Janet Kornblum (who I mentioned in a previous post) has a reflection on "Curating life (or not) from a hospital bed," prompted by a hospital stay and the strangeness of getting "Get well soon!" messages on Facebook.
I'm one of those people who believes privacy is dead and the best way to guard privacy is ironically, to reveal all—but reveal it in our own ways. We are all the owners of our own stories. Yep. We are the curators of our lives.... We curate our stories on Facebook, on Twitter, on blogs, in comments—everywhere….
What we post is real (well, it is for me, anyhow). But we don't just post anything (unless we've made the mistake of drunk tweeting our junk).
In other words, it's an act. It's not pretend acting, per se. We are just presenting our best selves, right? We're curating our presence. We are actors upon a stage of our own making.
Of course there's a little theatre in every self-presentation (holla Erving Goffman!). But that doesn't make her point any less reasonable.
It did get me thinking, though: one of the strategic choices I've made over the last couple years is to spend less energy doing real-time self-reporting, in favor of writing longer posts. When I travel, I don't live-tweet everything. I write about visits to interesting towns or cathedrals or seeing strange elephants, and I often write something at the end of the day, after long evening post-work walks.
There are two reasons for this. I'm conscious of my audience, and don't think they need to know I'm doing this right now, then this other thing. (I do take pictures of food, but I don't post them immediately.)
But more important, I've realized that for me, it's more satisfying and valuable to experience first and write afterwards. As much as possible, I don't want calculations about how can I tweet about this? or ooh, this'll look good on Facebook get in the way of what I'm doing; I want to see what's around me as much as possible (even when I'm taking pictures like mad), and leave storytelling and representing it for later.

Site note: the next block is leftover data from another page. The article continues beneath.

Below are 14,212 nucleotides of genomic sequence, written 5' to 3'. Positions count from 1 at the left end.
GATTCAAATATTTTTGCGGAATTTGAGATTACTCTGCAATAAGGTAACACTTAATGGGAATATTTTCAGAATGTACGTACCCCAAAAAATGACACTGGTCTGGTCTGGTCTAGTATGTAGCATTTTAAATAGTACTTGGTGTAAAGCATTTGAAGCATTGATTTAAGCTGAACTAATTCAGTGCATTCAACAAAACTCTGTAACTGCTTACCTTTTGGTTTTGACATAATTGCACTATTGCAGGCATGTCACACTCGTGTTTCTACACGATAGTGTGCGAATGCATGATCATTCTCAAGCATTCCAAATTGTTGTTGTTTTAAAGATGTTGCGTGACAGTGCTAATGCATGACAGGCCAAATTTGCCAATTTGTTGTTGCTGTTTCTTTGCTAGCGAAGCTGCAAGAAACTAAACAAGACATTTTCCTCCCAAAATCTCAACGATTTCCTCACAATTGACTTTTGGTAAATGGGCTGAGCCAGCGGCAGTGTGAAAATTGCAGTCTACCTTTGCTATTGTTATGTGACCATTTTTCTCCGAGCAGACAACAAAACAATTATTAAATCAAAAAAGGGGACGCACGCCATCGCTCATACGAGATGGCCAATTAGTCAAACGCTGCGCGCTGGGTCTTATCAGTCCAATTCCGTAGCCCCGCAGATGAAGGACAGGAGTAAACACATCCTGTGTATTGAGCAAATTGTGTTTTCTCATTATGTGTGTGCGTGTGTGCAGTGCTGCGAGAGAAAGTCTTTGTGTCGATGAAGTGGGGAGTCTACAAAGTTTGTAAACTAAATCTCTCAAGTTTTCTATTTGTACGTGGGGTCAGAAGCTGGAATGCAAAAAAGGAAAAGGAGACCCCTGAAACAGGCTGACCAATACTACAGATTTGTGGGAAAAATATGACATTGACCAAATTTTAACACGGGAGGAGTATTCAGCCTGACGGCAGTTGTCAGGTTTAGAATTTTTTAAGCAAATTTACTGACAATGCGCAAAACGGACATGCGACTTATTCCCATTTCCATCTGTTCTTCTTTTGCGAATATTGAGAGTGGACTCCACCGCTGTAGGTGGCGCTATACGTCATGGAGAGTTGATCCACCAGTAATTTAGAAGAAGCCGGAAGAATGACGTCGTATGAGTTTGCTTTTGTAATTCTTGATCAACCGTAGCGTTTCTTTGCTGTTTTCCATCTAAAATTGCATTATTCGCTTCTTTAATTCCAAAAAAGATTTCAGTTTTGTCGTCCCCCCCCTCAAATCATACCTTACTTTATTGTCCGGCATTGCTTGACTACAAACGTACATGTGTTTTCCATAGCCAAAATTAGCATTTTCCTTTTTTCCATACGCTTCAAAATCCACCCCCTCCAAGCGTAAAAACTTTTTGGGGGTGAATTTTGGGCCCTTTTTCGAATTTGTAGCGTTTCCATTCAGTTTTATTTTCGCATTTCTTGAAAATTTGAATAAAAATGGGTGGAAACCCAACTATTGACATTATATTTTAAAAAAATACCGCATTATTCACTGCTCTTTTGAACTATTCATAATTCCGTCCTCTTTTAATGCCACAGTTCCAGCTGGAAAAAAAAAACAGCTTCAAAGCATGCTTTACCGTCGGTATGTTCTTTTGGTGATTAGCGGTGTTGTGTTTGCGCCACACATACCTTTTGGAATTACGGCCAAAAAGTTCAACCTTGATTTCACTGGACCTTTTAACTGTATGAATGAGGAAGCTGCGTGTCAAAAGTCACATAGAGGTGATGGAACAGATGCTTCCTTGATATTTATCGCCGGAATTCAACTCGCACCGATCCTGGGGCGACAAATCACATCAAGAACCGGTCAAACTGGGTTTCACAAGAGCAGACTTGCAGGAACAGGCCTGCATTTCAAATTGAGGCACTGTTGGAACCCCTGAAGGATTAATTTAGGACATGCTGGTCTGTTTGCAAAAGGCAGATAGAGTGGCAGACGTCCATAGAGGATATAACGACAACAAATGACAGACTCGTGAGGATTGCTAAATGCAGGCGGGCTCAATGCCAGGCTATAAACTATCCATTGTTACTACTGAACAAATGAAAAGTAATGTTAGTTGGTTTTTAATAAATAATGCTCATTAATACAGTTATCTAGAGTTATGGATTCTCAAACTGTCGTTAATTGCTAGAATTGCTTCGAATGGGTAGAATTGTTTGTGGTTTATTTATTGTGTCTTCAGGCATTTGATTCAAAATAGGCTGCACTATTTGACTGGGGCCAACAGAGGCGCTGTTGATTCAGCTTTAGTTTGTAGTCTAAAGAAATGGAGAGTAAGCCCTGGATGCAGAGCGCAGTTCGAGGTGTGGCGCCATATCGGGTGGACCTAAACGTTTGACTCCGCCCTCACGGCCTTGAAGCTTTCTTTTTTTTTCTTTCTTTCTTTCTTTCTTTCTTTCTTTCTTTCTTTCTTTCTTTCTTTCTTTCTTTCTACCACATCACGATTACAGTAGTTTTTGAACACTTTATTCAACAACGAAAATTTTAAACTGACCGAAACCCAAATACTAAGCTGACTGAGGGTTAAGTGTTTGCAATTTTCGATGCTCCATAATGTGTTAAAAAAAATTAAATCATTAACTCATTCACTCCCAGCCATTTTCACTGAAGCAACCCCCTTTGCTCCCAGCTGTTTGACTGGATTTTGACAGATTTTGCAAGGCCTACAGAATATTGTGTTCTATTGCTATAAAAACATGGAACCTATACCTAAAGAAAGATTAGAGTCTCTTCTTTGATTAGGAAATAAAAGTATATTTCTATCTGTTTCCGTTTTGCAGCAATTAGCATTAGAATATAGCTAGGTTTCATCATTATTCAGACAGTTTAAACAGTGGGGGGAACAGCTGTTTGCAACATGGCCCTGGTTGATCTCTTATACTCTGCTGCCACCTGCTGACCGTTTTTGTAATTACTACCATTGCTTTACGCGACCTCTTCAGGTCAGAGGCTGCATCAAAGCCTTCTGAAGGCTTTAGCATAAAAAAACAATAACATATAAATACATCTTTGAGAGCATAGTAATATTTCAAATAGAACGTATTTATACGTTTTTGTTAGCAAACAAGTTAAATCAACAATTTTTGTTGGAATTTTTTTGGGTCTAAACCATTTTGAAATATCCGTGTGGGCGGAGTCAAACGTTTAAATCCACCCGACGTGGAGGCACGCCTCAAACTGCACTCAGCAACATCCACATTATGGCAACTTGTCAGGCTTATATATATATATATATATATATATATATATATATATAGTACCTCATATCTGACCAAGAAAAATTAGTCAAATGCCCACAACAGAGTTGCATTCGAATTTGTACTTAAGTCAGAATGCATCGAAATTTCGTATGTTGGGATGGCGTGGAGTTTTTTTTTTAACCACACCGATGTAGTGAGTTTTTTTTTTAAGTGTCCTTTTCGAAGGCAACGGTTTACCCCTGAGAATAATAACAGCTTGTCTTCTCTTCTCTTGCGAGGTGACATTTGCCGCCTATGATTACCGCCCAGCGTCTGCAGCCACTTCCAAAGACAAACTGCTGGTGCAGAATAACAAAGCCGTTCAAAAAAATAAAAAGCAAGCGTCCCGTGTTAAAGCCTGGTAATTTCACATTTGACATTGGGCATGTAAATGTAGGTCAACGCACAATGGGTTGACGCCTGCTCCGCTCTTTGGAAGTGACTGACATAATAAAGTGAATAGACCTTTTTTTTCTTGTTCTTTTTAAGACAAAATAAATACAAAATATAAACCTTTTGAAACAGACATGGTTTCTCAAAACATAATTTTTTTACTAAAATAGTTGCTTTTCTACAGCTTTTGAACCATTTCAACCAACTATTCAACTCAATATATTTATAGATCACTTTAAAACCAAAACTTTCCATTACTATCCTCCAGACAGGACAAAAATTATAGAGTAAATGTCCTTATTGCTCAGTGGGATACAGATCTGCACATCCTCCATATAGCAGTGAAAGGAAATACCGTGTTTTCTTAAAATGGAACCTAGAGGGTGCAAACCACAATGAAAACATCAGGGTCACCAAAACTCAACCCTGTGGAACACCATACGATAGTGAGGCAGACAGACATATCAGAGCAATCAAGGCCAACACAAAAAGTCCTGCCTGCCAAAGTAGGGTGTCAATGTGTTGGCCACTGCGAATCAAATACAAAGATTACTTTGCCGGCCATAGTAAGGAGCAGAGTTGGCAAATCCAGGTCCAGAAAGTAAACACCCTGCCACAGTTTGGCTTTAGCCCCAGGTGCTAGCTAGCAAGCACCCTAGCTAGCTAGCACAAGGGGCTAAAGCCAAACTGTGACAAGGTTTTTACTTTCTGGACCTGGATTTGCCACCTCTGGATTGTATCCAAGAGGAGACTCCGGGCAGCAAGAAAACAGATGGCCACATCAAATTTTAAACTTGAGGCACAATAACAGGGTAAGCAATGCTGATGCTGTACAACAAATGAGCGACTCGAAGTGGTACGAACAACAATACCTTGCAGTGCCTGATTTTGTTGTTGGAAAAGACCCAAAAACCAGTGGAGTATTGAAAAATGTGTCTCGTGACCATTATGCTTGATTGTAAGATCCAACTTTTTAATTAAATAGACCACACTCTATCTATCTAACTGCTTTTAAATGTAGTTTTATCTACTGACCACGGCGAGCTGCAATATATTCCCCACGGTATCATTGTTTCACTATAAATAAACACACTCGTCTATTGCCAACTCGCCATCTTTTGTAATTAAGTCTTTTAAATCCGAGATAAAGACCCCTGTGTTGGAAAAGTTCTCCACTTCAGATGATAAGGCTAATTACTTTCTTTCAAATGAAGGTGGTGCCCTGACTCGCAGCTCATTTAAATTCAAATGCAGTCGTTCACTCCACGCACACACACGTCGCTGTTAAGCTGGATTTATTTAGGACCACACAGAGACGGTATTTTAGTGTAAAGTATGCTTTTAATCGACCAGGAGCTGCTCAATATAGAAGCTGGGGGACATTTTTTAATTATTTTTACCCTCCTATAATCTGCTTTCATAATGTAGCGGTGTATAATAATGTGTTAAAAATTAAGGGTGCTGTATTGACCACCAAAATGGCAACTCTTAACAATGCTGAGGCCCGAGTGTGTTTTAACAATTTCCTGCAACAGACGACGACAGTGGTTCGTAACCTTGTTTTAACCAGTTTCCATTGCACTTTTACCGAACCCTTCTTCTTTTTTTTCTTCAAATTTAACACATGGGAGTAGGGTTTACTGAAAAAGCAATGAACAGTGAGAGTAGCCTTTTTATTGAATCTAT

I also want to leave myself more open to the idea that I'll make sense of the experience later. A couple years ago I read Daniel Gilbert's Stumbling on Happiness, and one of the things that's stuck with me is the idea that it's not the experience that matters, but your interpretation of the event. (This explains how some people are able to make good things come out of unfair events or tragedies, and why people can say that a stint in jail or an illness were good for them.) Live reporting, I worry, short-circuits the process of making sense of experiences.
Kornblum's post makes me see that there's an essential difference between "curation" and reflection. Curation, as she describes it, involves applying an existing filter to your experiences, cutting out the things that others will find embarrassing or uncool, to create a more vivid, color-saturated version of yourself.
Reflection, in contrast, involves looking at experiences, and trying to figure out what sense you can make from them.
But that's not something you can do with events right as they happen. Reflection takes time.
Events need time to settle in your mind, or play out in the real world. We've all had the experience of events that we thought would be great leading to disappointment, and events that at the time seemed awful having a great outcome; and we can't make sense of those events until later.
In other words, spending too much time-- particularly real time-- acting on a stage of our own making can make it harder for us to expand the stages of our lives, or to become more richer and more interesting characters.